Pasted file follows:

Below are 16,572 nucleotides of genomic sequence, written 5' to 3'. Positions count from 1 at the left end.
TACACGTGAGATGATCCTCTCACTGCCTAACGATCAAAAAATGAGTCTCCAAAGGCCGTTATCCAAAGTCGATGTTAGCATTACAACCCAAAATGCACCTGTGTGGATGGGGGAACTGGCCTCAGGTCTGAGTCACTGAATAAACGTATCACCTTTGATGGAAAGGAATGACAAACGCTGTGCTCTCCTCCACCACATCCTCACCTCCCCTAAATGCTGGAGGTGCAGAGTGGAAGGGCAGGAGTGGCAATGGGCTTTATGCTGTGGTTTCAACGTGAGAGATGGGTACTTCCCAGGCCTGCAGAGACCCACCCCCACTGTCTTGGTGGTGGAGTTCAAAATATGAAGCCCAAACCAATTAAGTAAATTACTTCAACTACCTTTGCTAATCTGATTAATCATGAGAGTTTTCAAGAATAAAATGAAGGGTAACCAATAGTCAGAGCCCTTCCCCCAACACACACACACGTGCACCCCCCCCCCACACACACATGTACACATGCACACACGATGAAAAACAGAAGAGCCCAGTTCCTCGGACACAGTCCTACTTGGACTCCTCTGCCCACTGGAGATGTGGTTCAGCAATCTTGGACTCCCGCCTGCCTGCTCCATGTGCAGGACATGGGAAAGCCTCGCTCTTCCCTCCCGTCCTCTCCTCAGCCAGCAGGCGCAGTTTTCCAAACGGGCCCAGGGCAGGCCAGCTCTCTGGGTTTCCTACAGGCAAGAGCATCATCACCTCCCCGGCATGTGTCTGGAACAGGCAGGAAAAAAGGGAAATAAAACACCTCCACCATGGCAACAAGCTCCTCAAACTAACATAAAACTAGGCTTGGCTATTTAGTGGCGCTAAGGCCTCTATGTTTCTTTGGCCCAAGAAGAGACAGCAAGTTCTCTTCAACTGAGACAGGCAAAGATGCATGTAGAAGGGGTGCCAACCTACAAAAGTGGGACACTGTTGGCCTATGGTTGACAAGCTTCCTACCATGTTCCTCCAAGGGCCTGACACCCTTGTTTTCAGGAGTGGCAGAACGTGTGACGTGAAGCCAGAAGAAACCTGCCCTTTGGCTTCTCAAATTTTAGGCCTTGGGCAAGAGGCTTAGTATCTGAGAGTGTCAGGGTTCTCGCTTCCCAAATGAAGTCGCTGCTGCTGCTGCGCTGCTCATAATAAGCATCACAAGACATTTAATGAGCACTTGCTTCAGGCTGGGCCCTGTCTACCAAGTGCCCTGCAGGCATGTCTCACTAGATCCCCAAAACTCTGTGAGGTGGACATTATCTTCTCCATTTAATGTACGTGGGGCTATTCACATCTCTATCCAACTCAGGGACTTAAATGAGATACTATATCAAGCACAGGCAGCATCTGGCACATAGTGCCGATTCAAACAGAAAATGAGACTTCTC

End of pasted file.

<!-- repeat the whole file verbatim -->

Below are 16,572 nucleotides of genomic sequence, written 5' to 3'. Positions count from 1 at the left end.
TACACGTGAGATGATCCTCTCACTGCCTAACGATCAAAAAATGAGTCTCCAAAGGCCGTTATCCAAAGTCGATGTTAGCATTACAACCCAAAATGCACCTGTGTGGATGGGGGAACTGGCCTCAGGTCTGAGTCACTGAATAAACGTATCACCTTTGATGGAAAGGAATGACAAACGCTGTGCTCTCCTCCACCACATCCTCACCTCCCCTAAATGCTGGAGGTGCAGAGTGGAAGGGCAGGAGTGGCAATGGGCTTTATGCTGTGGTTTCAACGTGAGAGATGGGTACTTCCCAGGCCTGCAGAGACCCACCCCCACTGTCTTGGTGGTGGAGTTCAAAATATGAAGCCCAAACCAATTAAGTAAATTACTTCAACTACCTTTGCTAATCTGATTAATCATGAGAGTTTTCAAGAATAAAATGAAGGGTAACCAATAGTCAGAGCCCTTCCCCCAACACACACACACGTGCACCCCCCCCCCACACACACATGTACACATGCACACACGATGAAAAACAGAAGAGCCCAGTTCCTCGGACACAGTCCTACTTGGACTCCTCTGCCCACTGGAGATGTGGTTCAGCAATCTTGGACTCCCGCCTGCCTGCTCCATGTGCAGGACATGGGAAAGCCTCGCTCTTCCCTCCCGTCCTCTCCTCAGCCAGCAGGCGCAGTTTTCCAAACGGGCCCAGGGCAGGCCAGCTCTCTGGGTTTCCTACAGGCAAGAGCATCATCACCTCCCCGGCATGTGTCTGGAACAGGCAGGAAAAAAGGGAAATAAAACACCTCCACCATGGCAACAAGCTCCTCAAACTAACATAAAACTAGGCTTGGCTATTTAGTGGCGCTAAGGCCTCTATGTTTCTTTGGCCCAAGAAGAGACAGCAAGTTCTCTTCAACTGAGACAGGCAAAGATGCATGTAGAAGGGGTGCCAACCTACAAAAGTGGGACACTGTTGGCCTATGGTTGACAAGCTTCCTACCATGTTCCTCCAAGGGCCTGACACCCTTGTTTTCAGGAGTGGCAGAACGTGTGACGTGAAGCCAGAAGAAACCTGCCCTTTGGCTTCTCAAATTTTAGGCCTTGGGCAAGAGGCTTAGTATCTGAGAGTGTCAGGGTTCTCGCTTCCCAAATGAAGTCGCTGCTGCTGCTGCGCTGCTCATAATAAGCATCACAAGACATTTAATGAGCACTTGCTTCAGGCTGGGCCCTGTCTACCAAGTGCCCTGCAGGCATGTCTCACTAGATCCCCAAAACTCTGTGAGGTGGACATTATCTTCTCCATTTAATGTACGTGGGGCTATTCACATCTCTATCCAACTCAGGGACTTAAATGAGATACTATATCAAGCACAGGCAGCATCTGGCACATAGTGCCGATTCAAACAGAAAATGAGACTTCTC